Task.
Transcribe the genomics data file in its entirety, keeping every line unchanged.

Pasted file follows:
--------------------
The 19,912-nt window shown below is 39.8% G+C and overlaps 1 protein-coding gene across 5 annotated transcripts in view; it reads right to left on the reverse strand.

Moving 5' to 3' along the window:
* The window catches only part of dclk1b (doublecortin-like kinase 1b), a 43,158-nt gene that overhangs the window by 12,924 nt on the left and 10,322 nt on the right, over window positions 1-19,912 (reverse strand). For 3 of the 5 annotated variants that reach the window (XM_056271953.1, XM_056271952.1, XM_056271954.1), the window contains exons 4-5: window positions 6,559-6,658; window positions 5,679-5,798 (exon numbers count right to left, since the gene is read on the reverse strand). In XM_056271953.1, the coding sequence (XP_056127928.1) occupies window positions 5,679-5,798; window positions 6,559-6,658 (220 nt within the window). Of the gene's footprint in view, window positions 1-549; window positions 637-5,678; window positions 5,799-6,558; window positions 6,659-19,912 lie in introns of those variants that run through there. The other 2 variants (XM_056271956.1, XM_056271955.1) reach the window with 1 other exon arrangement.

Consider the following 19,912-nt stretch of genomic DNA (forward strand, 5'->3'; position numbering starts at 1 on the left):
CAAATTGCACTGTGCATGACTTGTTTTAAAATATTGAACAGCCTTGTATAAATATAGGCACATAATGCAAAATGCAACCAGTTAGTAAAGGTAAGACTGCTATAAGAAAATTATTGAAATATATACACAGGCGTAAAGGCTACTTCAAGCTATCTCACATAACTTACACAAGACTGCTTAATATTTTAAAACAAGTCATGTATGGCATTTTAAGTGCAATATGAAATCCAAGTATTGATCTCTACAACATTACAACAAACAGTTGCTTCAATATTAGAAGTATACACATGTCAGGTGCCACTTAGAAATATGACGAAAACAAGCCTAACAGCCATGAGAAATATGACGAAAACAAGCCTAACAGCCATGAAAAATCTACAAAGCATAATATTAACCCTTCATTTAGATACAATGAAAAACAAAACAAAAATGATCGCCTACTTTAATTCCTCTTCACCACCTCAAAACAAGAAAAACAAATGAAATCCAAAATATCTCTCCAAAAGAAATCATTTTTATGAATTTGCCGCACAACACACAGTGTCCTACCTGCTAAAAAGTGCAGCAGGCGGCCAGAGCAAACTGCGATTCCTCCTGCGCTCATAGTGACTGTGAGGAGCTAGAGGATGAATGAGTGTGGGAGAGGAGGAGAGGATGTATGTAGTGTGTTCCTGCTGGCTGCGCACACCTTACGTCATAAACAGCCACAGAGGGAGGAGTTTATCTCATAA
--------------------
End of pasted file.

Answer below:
The 19,912-nt window shown below is 39.8% G+C and overlaps 1 protein-coding gene across 5 annotated transcripts in view; it reads right to left on the reverse strand.

Moving 5' to 3' along the window:
* The window catches only part of dclk1b (doublecortin-like kinase 1b), a 43,158-nt gene that overhangs the window by 12,924 nt on the left and 10,322 nt on the right, over window positions 1-19,912 (reverse strand). For 3 of the 5 annotated variants that reach the window (XM_056271953.1, XM_056271952.1, XM_056271954.1), the window contains exons 4-5: window positions 6,559-6,658; window positions 5,679-5,798 (exon numbers count right to left, since the gene is read on the reverse strand). In XM_056271953.1, the coding sequence (XP_056127928.1) occupies window positions 5,679-5,798; window positions 6,559-6,658 (220 nt within the window). Of the gene's footprint in view, window positions 1-549; window positions 637-5,678; window positions 5,799-6,558; window positions 6,659-19,912 lie in introns of those variants that run through there. The other 2 variants (XM_056271956.1, XM_056271955.1) reach the window with 1 other exon arrangement.

Consider the following 19,912-nt stretch of genomic DNA (forward strand, 5'->3'; position numbering starts at 1 on the left):
CAAATTGCACTGTGCATGACTTGTTTTAAAATATTGAACAGCCTTGTATAAATATAGGCACATAATGCAAAATGCAACCAGTTAGTAAAGGTAAGACTGCTATAAGAAAATTATTGAAATATATACACAGGCGTAAAGGCTACTTCAAGCTATCTCACATAACTTACACAAGACTGCTTAATATTTTAAAACAAGTCATGTATGGCATTTTAAGTGCAATATGAAATCCAAGTATTGATCTCTACAACATTACAACAAACAGTTGCTTCAATATTAGAAGTATACACATGTCAGGTGCCACTTAGAAATATGACGAAAACAAGCCTAACAGCCATGAGAAATATGACGAAAACAAGCCTAACAGCCATGAAAAATCTACAAAGCATAATATTAACCCTTCATTTAGATACAATGAAAAACAAAACAAAAATGATCGCCTACTTTAATTCCTCTTCACCACCTCAAAACAAGAAAAACAAATGAAATCCAAAATATCTCTCCAAAAGAAATCATTTTTATGAATTTGCCGCACAACACACAGTGTCCTACCTGCTAAAAAGTGCAGCAGGCGGCCAGAGCAAACTGCGATTCCTCCTGCGCTCATAGTGACTGTGAGGAGCTAGAGGATGAATGAGTGTGGGAGAGGAGGAGAGGATGTATGTAGTGTGTTCCTGCTGGCTGCGCACACCTTACGTCATAAACAGCCACAGAGGGAGGAGTTTATCTCATAA